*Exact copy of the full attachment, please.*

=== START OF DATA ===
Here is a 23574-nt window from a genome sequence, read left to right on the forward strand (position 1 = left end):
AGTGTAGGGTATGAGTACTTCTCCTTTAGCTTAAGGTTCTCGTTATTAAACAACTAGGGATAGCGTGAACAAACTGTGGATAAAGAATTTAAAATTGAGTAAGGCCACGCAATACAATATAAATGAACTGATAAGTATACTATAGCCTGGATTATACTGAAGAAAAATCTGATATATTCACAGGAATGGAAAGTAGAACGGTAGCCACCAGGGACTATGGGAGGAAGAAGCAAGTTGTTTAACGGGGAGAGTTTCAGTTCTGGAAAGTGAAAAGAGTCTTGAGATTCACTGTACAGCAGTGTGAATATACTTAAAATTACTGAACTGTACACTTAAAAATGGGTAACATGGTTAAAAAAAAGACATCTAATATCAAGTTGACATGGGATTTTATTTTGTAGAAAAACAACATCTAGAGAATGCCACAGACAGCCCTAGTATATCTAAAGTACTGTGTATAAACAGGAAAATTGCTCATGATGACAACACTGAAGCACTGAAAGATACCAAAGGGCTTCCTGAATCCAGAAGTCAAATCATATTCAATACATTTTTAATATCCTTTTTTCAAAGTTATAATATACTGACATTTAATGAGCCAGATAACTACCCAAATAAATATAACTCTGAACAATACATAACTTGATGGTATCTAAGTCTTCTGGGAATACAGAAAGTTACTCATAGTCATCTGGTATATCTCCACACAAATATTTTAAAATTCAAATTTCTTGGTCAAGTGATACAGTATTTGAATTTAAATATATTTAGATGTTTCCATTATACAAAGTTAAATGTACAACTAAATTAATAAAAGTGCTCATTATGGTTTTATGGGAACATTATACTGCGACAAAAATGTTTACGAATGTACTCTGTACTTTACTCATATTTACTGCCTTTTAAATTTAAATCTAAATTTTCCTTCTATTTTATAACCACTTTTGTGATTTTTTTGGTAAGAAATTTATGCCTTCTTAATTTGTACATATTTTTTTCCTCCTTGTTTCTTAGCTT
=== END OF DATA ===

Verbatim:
Here is a 23574-nt window from a genome sequence, read left to right on the forward strand (position 1 = left end):
AGTGTAGGGTATGAGTACTTCTCCTTTAGCTTAAGGTTCTCGTTATTAAACAACTAGGGATAGCGTGAACAAACTGTGGATAAAGAATTTAAAATTGAGTAAGGCCACGCAATACAATATAAATGAACTGATAAGTATACTATAGCCTGGATTATACTGAAGAAAAATCTGATATATTCACAGGAATGGAAAGTAGAACGGTAGCCACCAGGGACTATGGGAGGAAGAAGCAAGTTGTTTAACGGGGAGAGTTTCAGTTCTGGAAAGTGAAAAGAGTCTTGAGATTCACTGTACAGCAGTGTGAATATACTTAAAATTACTGAACTGTACACTTAAAAATGGGTAACATGGTTAAAAAAAAGACATCTAATATCAAGTTGACATGGGATTTTATTTTGTAGAAAAACAACATCTAGAGAATGCCACAGACAGCCCTAGTATATCTAAAGTACTGTGTATAAACAGGAAAATTGCTCATGATGACAACACTGAAGCACTGAAAGATACCAAAGGGCTTCCTGAATCCAGAAGTCAAATCATATTCAATACATTTTTAATATCCTTTTTTCAAAGTTATAATATACTGACATTTAATGAGCCAGATAACTACCCAAATAAATATAACTCTGAACAATACATAACTTGATGGTATCTAAGTCTTCTGGGAATACAGAAAGTTACTCATAGTCATCTGGTATATCTCCACACAAATATTTTAAAATTCAAATTTCTTGGTCAAGTGATACAGTATTTGAATTTAAATATATTTAGATGTTTCCATTATACAAAGTTAAATGTACAACTAAATTAATAAAAGTGCTCATTATGGTTTTATGGGAACATTATACTGCGACAAAAATGTTTACGAATGTACTCTGTACTTTACTCATATTTACTGCCTTTTAAATTTAAATCTAAATTTTCCTTCTATTTTATAACCACTTTTGTGATTTTTTTGGTAAGAAATTTATGCCTTCTTAATTTGTACATATTTTTTTCCTCCTTGTTTCTTAGCTT